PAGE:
I’ve neglected my story telling blog recently because I’ve been working on a bigger story, a longer one, a novel about 95,000 words long. I recently entered my manuscript into a contest for unpublished fiction writers. I was optimistic because an earlier version of the same story had placed third in an international on-line contest and has fans that include at least two multi-published authors.
In the first round of the contest one of the three judges gave it a score of 95%—highly encouraging. Unfortunately the two other judges didn’t have the same enthusiasm for the work and it didn’t advance into the semi-finals.
At a meeting of our local writer’s association I was lamenting with another board member who had also entered the contest. His results had been even more discouraging.
I shared the story of another friend who was already an accomplished photographer but was also an aspiring author. One of his rejection notes from a publisher compared his writing to that, “…of a high school cheerleader.” Our board president, a former high school cheerleader and multi-published writer, was mightily offended.
Despite being dismissed by the one publisher the hard covered book of that photographer friend now graces my bookshelf. The 320 page book on mountain gorillas has been endorsed by National Geographic Magazine. Not bad for a guy who writes like a “high school cheerleader.” And the other board member who also washed out of the contest for unpublished authors in the first round? Just offered a contract for the first two books in his fantasy series.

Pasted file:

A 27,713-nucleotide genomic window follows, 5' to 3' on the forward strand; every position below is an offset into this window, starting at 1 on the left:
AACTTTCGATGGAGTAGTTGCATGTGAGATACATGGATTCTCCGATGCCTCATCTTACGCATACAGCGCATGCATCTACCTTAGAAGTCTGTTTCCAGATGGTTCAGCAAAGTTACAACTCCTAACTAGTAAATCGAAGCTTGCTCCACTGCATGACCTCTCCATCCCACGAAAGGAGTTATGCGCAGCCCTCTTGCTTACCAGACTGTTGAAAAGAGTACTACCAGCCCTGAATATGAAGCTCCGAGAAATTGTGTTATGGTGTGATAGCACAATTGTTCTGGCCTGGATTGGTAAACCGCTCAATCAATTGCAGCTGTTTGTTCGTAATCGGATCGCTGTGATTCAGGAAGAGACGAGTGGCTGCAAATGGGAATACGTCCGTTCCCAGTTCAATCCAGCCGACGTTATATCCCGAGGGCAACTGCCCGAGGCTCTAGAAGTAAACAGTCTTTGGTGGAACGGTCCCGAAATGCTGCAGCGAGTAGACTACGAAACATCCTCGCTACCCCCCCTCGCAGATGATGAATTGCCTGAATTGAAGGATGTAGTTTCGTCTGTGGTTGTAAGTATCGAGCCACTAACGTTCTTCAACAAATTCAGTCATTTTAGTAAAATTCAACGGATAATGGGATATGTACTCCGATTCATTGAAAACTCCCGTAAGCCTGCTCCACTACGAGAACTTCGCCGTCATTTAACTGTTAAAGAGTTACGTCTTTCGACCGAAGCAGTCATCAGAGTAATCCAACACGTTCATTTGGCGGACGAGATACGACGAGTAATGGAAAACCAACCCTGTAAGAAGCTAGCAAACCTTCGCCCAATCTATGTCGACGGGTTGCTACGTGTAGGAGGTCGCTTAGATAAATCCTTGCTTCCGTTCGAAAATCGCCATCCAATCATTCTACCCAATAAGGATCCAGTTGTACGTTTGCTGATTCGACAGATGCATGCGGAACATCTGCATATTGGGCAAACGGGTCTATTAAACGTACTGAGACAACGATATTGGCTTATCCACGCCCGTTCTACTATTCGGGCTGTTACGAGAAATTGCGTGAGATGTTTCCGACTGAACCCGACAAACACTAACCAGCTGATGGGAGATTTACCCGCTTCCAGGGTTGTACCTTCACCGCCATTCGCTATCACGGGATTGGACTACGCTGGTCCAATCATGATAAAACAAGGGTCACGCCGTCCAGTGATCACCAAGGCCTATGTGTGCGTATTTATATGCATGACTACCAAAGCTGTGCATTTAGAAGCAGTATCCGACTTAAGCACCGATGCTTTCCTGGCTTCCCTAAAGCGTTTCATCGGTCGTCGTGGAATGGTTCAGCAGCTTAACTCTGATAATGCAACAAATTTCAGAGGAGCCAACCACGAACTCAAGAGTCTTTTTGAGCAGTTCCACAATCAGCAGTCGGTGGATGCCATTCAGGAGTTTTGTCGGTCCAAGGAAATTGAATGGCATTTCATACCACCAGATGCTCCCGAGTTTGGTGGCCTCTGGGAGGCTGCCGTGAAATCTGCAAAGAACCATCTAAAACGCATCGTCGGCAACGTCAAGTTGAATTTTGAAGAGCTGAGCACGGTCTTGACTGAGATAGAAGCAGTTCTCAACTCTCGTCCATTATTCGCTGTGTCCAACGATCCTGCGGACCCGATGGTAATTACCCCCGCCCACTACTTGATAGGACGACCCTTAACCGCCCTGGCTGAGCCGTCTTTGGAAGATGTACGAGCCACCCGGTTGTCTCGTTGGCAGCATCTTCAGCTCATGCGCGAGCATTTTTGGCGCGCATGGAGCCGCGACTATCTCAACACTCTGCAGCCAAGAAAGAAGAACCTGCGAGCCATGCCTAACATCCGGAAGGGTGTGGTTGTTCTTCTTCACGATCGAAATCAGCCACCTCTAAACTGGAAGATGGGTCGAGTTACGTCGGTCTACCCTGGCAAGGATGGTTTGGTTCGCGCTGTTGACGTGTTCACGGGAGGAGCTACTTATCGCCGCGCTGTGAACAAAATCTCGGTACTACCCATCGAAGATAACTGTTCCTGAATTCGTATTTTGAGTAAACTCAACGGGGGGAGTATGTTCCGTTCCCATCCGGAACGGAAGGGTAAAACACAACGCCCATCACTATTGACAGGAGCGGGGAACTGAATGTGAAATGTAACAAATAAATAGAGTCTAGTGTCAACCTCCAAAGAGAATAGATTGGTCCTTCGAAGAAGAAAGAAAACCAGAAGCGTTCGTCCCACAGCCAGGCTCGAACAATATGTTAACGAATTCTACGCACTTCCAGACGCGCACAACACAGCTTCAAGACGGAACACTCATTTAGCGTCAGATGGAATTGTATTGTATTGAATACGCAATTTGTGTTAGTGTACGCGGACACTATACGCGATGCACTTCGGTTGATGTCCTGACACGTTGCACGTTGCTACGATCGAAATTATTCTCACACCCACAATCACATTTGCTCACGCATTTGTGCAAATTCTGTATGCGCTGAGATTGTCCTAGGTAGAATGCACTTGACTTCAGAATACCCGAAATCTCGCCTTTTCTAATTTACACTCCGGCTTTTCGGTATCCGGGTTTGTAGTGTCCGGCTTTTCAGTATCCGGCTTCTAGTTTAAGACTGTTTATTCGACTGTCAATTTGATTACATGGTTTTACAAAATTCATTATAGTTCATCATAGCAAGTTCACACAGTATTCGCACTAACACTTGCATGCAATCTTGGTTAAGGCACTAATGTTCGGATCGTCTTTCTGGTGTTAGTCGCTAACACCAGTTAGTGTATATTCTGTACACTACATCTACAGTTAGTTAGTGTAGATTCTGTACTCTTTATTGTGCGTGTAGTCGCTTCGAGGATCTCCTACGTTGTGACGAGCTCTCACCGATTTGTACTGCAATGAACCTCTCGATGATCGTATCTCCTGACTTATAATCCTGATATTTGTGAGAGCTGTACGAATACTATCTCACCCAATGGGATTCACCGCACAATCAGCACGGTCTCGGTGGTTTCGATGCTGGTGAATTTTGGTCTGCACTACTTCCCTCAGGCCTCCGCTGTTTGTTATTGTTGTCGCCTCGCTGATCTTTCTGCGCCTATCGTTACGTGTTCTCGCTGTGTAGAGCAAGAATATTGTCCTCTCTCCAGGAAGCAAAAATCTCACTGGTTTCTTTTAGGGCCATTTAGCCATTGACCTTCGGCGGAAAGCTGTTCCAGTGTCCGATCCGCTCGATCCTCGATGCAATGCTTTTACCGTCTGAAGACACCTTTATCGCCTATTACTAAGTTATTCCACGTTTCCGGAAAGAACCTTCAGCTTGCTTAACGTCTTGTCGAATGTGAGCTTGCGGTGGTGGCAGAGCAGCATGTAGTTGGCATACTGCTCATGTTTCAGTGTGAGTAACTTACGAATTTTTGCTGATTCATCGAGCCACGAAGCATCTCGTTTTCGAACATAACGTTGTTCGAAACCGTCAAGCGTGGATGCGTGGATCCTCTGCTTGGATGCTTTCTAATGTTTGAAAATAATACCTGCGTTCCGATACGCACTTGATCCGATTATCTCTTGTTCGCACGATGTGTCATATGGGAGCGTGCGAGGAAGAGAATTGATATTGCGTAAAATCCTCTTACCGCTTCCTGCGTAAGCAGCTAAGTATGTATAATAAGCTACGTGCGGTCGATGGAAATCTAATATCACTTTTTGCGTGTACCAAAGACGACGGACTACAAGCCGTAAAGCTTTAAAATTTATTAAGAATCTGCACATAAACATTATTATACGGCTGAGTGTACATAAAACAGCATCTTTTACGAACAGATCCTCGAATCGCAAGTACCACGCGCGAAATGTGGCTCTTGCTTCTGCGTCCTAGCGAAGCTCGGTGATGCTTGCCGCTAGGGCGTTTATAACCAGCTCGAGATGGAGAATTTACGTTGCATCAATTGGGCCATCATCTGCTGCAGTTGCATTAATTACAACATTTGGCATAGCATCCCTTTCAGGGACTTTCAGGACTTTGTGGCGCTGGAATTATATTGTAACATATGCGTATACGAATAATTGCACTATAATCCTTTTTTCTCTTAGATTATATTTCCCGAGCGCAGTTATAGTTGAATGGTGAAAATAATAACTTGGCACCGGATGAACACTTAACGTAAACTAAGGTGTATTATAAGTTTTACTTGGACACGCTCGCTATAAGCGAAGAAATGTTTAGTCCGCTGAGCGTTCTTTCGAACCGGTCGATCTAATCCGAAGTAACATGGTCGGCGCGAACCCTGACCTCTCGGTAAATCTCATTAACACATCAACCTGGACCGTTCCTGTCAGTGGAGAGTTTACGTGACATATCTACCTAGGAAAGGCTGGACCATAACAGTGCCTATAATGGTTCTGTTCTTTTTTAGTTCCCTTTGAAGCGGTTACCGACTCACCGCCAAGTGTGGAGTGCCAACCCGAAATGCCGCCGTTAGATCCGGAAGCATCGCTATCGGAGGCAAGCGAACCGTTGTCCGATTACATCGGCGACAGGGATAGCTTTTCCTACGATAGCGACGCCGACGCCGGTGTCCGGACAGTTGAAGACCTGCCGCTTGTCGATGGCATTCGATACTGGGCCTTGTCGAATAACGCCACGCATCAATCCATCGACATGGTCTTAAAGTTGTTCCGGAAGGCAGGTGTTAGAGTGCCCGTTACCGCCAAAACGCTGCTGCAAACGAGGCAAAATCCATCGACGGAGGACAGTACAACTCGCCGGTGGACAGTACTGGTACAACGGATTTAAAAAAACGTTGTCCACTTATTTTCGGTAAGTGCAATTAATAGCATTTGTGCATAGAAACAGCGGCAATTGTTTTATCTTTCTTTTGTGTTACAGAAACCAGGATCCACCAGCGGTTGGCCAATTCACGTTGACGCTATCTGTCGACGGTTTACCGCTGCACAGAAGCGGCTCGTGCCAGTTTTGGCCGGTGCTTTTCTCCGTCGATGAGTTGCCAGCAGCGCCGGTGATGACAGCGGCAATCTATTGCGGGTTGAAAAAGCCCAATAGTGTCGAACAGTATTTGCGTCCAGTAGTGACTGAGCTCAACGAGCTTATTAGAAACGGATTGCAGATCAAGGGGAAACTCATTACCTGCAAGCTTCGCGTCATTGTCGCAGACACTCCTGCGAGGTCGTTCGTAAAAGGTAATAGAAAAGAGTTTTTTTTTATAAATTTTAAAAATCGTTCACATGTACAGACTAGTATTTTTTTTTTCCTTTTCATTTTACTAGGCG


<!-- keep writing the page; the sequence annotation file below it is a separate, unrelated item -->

In October 1941, during the darkest days of World War II, Prime Minister Winston Churchill gave a speech at the Harrow School in England.* At that time the Nazis were advancing all across Europe, England was on the ropes, and the United States still on the sidelines. On that occasion Churchill said in an often misquoted talk:
“Never give in — never, never, never, never, in nothing great or small, large or petty, never give in except to convictions of honour and good sense. Never yield to force; never yield to the apparently overwhelming might of the enemy.”
Thanks for that reminder, Sir Winston. I promise to be more faithful about telling stories in this forum. But for now, time for me to get back to telling that “big story.”
*Given at Harrow School, Harrow, England, October 29, 1941